From reviewing social studies journals, there seems to be a regular occurrence of Kieran Egan, an educational theorist at Simon Fraser University. While he is employed in British Columbia, he has written numerous pieces that can be viewed by American social studies educators. In many of his articles, Egan expresses that educators would be “educationally better off letting the early 20th-century American curriculum experiment called social studies quietly die” (1983).
Not only that, the goals that are trying to be implemented in the social studies curriculum can “simply [be done] through the study of history” (Marquardt, 2018). Reading Egan’s views on social studies is intriguing. Is it wise to wipe away a 100-year-old curriculum that many have found to be critical to developing democratic citizens of the United States and the world? While this would make a substantial argument, this is not the focus of the paper.
Instead, the content of this paper will focus on a different question: what are the ways for social studies to be more impactful in schools, especially secondary education? To answer this question, two topics will be researched: curriculum and instruction which includes new developments in disciplinary literacy. To show how these two topics have evolved and to illustrate the best practices through time, various journal articles from the early, mid, and late 20th century will be reviewed, along with recent articles from the 21st century.
Tracking the 100+ years metamorphosis of the social studies curriculum is a tremendous project on its own. However, David Warren Saxe was able to give a detailed summary of the curriculum in his paper “On the Alleged Demise of Social Studies: The Eclectic Curriculum in Times of Standardization—a Historical Sketch.”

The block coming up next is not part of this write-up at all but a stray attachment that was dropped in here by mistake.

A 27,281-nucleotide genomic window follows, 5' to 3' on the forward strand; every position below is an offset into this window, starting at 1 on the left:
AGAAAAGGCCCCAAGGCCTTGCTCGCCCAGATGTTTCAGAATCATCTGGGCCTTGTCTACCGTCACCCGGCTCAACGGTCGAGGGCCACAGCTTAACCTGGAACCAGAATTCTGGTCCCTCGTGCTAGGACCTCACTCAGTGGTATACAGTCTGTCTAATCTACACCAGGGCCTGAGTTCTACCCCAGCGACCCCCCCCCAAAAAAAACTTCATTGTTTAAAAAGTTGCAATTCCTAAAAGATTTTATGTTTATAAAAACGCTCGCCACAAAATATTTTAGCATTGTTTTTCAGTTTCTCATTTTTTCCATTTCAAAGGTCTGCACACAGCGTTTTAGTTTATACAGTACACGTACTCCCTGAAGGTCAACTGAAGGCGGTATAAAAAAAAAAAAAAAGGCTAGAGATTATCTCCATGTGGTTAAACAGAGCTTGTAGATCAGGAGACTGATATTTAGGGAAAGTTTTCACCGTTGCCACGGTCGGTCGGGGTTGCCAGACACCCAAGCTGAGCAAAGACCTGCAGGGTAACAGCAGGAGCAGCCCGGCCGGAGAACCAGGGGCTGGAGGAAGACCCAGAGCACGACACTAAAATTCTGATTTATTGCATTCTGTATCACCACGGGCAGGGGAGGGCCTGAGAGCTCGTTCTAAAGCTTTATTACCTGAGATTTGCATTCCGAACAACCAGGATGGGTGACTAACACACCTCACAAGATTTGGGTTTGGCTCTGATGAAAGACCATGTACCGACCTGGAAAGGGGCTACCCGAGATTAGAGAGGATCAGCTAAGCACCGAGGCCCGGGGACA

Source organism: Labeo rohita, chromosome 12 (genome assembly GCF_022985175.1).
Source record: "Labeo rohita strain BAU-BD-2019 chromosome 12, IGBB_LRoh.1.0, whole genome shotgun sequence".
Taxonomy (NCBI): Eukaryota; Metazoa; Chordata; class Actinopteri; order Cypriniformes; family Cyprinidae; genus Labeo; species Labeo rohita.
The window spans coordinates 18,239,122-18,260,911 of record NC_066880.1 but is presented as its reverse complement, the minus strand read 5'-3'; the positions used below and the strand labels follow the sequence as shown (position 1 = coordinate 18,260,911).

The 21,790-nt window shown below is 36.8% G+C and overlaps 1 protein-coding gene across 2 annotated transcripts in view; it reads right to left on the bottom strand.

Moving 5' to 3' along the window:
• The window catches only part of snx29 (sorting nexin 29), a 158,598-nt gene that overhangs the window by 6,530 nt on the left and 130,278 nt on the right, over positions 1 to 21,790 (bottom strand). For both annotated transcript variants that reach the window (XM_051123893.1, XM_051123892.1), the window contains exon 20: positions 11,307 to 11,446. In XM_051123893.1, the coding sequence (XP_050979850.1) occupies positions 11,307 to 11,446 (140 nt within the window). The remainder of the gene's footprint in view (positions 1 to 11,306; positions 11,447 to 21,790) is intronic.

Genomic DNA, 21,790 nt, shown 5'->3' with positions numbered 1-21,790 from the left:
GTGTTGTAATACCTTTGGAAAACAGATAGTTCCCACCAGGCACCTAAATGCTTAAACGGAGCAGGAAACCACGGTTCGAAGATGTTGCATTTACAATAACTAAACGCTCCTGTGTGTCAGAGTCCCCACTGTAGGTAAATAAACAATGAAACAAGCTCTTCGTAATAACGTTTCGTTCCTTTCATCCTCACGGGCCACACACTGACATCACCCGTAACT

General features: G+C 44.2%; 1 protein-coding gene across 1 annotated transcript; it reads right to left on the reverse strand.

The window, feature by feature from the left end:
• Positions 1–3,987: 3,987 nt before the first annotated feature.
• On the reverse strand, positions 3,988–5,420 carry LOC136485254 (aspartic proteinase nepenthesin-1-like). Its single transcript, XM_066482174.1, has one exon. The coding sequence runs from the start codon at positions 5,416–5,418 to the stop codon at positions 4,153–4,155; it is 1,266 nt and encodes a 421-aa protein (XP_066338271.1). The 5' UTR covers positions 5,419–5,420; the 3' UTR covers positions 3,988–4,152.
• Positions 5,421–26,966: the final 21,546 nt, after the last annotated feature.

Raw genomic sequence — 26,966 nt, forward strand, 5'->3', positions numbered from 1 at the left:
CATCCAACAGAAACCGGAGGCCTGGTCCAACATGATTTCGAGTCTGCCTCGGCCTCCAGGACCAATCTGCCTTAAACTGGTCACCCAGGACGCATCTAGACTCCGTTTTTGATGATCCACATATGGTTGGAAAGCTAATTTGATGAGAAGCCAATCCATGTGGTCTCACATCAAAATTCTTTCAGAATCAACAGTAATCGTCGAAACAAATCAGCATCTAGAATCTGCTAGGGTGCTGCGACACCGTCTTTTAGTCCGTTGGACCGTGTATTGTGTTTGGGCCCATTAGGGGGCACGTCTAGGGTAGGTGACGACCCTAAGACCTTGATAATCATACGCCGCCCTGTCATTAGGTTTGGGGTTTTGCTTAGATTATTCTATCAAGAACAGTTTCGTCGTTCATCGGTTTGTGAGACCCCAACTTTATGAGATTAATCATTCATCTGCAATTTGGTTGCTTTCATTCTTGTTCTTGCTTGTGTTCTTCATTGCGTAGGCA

Rendering down his nine-page essay is difficult, but the primary focus is around the Committee of Seven, the National Education Association (NEA), and the National Council of Social Studies (NCSS). In 1899, the Committee of Seven introduced a history-based curriculum in the school system (Saxe, 2004). In 1916, the NEA would define the term social studies for the first time, which would be followed by an outline of the social studies curriculum in 1918.
Why the dramatic shift from history to the social studies curriculum? The dramatic shift was due to the changes that were occurring in the early 1900s. One reason why these changes were occurring was due to the influx of WWI immigrants from 1914-1918. The NEA felt that it was the responsibility of the school system to “[develop] patriotism among the new foreign-born citizens” (Saxe, 2004).
While there were good intentions for creating this curriculum, by the 1950s and 60s, parents and educators were expressing different views. Their opinions lead the way for the New Social Studies movement to being. The New Social Studies movement was a result of four events: the Korean War, Sputnik, a citizenship poll conducted, and in 1955 some specialists wanted to educate children on closed areas of societies (marginalized people) (Byford, 2007). From this movement, curriculum centers were built across the nation to develop projects. Here are three projects that were constructed:
The Harvard Social studies Project which allowed the introduction of various course materials.
Man: A Course of Study (MACOS) which focused on teaching students about animals and the Eskimos. This project would spark much controversy due to discussing divorce and cannibalism. However, while in progress it was the first of its kind to have “student-centered projects that incorporated non-traditional teaching exercises (field notes, journals, poems, construction exercises) into [recurring] themes used in grades four through nine” (Byford, 2007).
Carnegie Mellon University Slow Learner Project produced a social studies curriculum designed for students that have disabilities; however, many of these techniques can be beneficial to any teacher. The goal was to overcome “‘1) poor self-concept; 2) poor attitude toward learning; 3) poorly clarified value systems; 4) poor study skills; 5) poor inquiry skills; and 6) superficial understanding of historical content'” (Byford, 2007).